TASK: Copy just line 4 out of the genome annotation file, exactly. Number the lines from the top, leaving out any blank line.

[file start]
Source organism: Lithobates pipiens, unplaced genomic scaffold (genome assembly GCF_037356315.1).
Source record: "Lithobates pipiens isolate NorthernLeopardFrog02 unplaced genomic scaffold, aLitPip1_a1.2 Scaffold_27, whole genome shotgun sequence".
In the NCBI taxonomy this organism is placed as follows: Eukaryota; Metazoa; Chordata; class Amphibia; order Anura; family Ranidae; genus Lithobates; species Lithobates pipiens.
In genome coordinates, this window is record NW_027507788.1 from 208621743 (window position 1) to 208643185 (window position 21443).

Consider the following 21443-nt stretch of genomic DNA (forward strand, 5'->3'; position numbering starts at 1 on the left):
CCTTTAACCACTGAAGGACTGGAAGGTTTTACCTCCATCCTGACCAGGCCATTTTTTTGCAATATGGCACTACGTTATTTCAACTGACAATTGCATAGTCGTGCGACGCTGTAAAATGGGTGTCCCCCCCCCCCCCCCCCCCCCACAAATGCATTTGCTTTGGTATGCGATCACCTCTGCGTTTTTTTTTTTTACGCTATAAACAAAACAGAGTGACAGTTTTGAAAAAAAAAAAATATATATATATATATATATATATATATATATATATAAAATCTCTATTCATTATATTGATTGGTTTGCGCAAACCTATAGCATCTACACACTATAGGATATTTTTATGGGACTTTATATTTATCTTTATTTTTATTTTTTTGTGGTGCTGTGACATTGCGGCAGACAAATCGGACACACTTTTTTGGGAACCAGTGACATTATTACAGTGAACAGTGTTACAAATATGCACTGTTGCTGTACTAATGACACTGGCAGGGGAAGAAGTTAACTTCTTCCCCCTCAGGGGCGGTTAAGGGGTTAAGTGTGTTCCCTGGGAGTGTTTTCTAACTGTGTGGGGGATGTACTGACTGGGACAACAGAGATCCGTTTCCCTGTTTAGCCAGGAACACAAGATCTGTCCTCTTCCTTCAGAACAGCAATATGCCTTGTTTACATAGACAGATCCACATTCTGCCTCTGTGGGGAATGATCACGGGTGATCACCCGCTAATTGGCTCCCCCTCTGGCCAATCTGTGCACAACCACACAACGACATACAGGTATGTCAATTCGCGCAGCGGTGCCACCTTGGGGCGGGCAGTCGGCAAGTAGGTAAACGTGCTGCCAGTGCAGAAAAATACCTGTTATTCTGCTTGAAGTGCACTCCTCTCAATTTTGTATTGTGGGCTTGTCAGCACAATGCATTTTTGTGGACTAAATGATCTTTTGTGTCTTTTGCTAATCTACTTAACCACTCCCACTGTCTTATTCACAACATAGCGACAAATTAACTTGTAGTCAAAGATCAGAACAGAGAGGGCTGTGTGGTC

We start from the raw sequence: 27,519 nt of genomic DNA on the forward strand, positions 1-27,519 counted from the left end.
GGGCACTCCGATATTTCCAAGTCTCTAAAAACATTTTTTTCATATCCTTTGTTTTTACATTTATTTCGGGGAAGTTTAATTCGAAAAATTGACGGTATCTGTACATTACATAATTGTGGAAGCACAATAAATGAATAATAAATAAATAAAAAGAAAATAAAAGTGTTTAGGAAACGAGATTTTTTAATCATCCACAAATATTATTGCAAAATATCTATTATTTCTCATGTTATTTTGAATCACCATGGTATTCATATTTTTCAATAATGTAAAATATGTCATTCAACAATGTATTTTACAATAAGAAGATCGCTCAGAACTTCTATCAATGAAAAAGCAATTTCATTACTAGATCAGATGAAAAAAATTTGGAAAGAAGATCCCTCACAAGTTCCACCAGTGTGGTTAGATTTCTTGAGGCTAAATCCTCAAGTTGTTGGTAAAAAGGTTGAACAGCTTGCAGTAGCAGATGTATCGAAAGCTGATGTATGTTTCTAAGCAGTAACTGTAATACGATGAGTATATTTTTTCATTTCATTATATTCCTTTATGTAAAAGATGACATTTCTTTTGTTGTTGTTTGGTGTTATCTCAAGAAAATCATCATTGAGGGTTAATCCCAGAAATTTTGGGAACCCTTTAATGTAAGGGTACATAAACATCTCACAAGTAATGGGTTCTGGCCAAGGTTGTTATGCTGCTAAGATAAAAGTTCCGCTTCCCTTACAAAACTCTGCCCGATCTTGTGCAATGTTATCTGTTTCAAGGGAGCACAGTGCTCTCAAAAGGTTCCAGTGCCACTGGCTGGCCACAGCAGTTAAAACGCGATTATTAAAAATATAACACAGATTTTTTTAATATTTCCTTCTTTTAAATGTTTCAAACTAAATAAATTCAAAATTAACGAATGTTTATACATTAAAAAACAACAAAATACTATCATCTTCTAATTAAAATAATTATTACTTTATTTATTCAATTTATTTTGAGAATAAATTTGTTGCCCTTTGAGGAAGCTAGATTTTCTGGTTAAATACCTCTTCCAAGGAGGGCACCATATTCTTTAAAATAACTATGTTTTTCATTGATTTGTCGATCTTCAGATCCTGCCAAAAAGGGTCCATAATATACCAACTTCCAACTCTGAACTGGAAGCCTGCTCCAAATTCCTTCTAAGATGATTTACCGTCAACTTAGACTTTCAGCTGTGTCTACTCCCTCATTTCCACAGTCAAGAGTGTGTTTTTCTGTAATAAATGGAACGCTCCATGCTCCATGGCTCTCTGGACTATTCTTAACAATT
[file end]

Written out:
In genome coordinates, this window is record NW_027507788.1 from 208621743 (window position 1) to 208643185 (window position 21443).